His father was neither a diplomat nor a political figure. He dedicated his life to sports. Petras Jankus was a track and field coach and a referee. G. Jankus claims that even during the Soviet era, his father’s office wall was decorated with Vytis, a medal for independence struggles, and a photograph in which A. Smetona hands him a flag during the national Olympics. In addition, a little-known fact: Petras Jankus is immortalized in a sculpture of a sitting man in Ąžuolynas, in the territory of the former conservatory, near Vydūnas Avenue.
40 years in the field of culture
Gediminas Jankus started engaging in cultural activities in 1983. Back then he visited the Kaunas branch of the Lithuanian Writers’ Union and got a job at the drama theatre together with Jonas Vaitkus. He later followed the director to the National Drama Theatre in Vilnius, where he continued his work until the beginning of the independence events.
He says that in this office, where we are sitting now, he started writing his first play 40 years ago. “I have been very interested in Vydūnas since I was a child, I still have the original editions of his work that I bought in my youth. My play – in the form of a manuscript – started circulating in 1983; it was also published. But it was still a bit too early then, the reform was still further away, so we staged it with Jonas Ivanauskas only in 1988, on Vydūnas’ 120th birthday.”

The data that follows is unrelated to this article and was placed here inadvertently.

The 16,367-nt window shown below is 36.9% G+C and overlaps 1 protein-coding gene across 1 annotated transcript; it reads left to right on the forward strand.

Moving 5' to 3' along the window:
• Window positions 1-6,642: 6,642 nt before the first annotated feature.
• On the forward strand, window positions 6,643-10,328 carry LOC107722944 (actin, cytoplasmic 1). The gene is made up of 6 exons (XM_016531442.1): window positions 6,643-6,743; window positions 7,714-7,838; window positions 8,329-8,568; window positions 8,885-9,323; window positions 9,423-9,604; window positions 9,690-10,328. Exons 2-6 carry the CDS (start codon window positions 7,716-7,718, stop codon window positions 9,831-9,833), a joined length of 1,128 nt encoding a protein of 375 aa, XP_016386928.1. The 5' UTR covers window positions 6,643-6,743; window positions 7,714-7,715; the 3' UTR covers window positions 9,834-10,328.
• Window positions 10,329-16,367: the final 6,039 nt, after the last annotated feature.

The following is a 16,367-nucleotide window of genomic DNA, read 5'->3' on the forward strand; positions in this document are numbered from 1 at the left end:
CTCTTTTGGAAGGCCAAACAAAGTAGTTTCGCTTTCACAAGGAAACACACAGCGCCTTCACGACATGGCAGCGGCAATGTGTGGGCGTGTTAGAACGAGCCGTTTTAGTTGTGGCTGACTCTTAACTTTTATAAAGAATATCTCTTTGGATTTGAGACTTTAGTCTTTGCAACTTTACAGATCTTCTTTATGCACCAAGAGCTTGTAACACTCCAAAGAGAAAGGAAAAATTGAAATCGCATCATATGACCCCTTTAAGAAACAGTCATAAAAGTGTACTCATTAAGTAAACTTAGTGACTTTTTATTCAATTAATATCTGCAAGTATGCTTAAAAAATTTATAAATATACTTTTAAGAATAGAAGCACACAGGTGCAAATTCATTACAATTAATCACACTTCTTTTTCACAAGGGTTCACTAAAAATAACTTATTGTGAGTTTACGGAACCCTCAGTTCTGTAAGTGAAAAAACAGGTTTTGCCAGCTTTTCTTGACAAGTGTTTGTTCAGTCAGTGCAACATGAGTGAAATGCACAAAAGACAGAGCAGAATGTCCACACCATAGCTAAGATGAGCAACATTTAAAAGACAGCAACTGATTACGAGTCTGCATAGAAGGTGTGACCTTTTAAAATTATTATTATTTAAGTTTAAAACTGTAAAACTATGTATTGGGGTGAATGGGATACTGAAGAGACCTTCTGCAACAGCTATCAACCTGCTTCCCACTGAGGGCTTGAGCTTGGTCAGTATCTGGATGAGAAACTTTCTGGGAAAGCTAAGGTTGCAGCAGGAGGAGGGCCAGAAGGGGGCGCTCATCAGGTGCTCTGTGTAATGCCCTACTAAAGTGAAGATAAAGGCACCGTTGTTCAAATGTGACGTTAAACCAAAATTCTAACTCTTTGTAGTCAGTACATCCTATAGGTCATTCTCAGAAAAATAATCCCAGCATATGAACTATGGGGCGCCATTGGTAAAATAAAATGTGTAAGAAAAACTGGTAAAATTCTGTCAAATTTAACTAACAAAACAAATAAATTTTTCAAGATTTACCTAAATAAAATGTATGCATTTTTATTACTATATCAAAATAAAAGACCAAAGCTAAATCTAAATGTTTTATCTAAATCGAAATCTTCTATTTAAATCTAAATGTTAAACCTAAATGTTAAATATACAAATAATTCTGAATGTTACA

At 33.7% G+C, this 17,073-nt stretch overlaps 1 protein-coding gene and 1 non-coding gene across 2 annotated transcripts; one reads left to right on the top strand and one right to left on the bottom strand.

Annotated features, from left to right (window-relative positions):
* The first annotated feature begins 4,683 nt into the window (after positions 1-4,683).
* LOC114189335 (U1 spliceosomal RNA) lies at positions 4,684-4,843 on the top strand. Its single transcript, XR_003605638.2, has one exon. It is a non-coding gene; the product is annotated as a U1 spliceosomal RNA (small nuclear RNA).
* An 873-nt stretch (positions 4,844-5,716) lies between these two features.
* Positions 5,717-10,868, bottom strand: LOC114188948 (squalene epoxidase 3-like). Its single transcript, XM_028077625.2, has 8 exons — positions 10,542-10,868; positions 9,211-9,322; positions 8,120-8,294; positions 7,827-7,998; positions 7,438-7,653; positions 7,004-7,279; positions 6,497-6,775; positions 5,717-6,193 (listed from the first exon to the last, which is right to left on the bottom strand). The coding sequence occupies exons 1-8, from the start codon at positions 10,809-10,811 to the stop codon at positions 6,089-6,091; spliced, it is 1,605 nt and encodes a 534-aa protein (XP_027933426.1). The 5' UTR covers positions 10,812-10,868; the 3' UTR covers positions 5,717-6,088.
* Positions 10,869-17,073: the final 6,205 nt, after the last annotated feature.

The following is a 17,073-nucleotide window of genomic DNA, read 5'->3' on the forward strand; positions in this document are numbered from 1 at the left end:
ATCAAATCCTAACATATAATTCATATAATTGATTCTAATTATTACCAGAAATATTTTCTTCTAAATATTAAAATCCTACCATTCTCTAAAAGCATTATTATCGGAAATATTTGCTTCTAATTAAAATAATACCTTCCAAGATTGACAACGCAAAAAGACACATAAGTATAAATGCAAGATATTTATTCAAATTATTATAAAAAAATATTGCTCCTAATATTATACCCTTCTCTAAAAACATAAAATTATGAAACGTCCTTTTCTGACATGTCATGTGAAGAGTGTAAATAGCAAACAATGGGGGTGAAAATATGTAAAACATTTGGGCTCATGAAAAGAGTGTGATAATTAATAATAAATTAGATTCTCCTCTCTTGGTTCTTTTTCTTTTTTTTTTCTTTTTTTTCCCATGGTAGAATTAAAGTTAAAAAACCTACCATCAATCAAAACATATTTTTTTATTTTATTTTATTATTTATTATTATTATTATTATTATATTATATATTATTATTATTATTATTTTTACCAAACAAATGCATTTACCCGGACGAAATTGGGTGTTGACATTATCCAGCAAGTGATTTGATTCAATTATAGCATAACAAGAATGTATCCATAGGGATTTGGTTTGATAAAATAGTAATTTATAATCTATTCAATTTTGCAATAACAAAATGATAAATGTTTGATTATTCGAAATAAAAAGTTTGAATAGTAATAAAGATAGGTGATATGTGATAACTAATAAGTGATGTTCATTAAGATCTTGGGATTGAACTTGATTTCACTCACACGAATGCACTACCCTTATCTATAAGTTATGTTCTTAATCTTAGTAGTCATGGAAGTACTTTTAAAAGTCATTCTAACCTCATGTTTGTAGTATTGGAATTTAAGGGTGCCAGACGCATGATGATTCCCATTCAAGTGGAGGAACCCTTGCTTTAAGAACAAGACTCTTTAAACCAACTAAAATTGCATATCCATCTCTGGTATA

Dramas about Lithuanian historical figures are the author’s shtick. He says that strangely they were approved even in the Soviet period. Seems like Lithuanianness was still quietly smoldering in the blood of some apparatchiks.
“Surely, I used to think, I won’t pass the censorship. You complete a play and then you have to take it to the board of artistic affairs, where it goes through a kind of censorship.
There was this head of the board of artistic affairs named Julius Lozoraitis. I bring him a play about V. Kudirka that contains many Russianisms, and mockery, and I also write about Trotsky in there. But he approved all my historical plays. It was surprising then and still is now,” the playwright says.
20 years of public service
Gediminas Jankus was a member of the Kaunas City Council from 1997 to 2003, Vice Mayor and First Deputy Mayor of Kaunas from 2000 to 2003, and Director of the Social Affairs Department of the Municipal Administration from 2003 to 2011.